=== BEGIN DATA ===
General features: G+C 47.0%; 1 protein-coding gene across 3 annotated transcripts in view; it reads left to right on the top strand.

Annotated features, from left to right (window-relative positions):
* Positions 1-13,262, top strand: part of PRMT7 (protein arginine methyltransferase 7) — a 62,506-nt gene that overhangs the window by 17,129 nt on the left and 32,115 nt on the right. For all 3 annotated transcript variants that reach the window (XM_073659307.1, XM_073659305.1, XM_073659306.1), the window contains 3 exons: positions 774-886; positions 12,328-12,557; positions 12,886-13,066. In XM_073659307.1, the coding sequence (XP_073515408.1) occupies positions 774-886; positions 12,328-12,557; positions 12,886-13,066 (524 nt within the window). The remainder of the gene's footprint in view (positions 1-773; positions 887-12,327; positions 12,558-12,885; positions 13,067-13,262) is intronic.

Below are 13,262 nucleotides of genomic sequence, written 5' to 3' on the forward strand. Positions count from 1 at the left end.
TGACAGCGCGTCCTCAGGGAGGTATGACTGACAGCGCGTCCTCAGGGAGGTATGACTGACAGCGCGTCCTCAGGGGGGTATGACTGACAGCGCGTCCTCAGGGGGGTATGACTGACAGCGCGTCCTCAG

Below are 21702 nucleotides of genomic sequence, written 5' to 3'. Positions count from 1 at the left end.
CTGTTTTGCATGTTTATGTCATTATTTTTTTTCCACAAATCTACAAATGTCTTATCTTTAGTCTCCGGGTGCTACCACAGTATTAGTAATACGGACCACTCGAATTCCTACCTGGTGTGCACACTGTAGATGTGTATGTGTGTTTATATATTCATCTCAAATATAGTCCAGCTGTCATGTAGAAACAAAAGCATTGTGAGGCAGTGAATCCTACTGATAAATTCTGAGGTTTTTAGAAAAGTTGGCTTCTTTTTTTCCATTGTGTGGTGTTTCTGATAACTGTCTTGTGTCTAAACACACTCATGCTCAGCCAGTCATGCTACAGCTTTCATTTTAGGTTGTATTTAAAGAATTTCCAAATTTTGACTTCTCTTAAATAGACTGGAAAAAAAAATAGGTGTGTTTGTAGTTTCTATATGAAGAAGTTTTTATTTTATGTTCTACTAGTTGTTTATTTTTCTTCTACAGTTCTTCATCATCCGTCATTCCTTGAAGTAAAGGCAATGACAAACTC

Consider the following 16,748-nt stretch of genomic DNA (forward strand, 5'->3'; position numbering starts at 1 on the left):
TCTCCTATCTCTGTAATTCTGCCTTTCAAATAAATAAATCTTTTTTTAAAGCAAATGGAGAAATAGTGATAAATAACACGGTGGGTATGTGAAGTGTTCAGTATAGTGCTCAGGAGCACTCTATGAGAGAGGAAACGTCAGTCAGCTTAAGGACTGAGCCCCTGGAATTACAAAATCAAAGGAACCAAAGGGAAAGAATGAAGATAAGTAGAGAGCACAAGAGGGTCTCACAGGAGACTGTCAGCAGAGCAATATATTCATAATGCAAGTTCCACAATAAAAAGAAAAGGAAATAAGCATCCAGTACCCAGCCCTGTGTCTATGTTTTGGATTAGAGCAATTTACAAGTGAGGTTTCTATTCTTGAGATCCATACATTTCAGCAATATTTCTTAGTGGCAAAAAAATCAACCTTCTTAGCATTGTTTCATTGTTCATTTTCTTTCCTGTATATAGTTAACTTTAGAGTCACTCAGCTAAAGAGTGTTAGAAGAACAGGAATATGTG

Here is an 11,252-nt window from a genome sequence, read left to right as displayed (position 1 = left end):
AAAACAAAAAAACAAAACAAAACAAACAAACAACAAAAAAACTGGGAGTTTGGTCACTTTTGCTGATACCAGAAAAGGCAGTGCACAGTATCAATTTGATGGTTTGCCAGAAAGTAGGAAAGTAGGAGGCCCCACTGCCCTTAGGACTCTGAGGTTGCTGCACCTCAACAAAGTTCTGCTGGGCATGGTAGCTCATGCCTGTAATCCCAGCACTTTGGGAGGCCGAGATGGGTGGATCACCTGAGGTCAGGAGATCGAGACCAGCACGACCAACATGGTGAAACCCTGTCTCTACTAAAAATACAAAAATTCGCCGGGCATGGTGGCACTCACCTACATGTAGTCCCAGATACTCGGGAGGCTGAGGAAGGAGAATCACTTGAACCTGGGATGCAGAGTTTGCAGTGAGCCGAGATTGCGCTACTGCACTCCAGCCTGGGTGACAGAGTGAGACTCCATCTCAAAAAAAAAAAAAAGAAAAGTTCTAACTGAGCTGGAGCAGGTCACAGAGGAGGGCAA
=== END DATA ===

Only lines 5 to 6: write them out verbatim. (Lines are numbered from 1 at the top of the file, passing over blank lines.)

TGACAGCGCGTCCTCAGGGAGGTATGACTGACAGCGCGTCCTCAGGGAGGTATGACTGACAGCGCGTCCTCAGGGGGGTATGACTGACAGCGCGTCCTCAGGGGGGTATGACTGACAGCGCGTCCTCAG

Below are 21702 nucleotides of genomic sequence, written 5' to 3'. Positions count from 1 at the left end.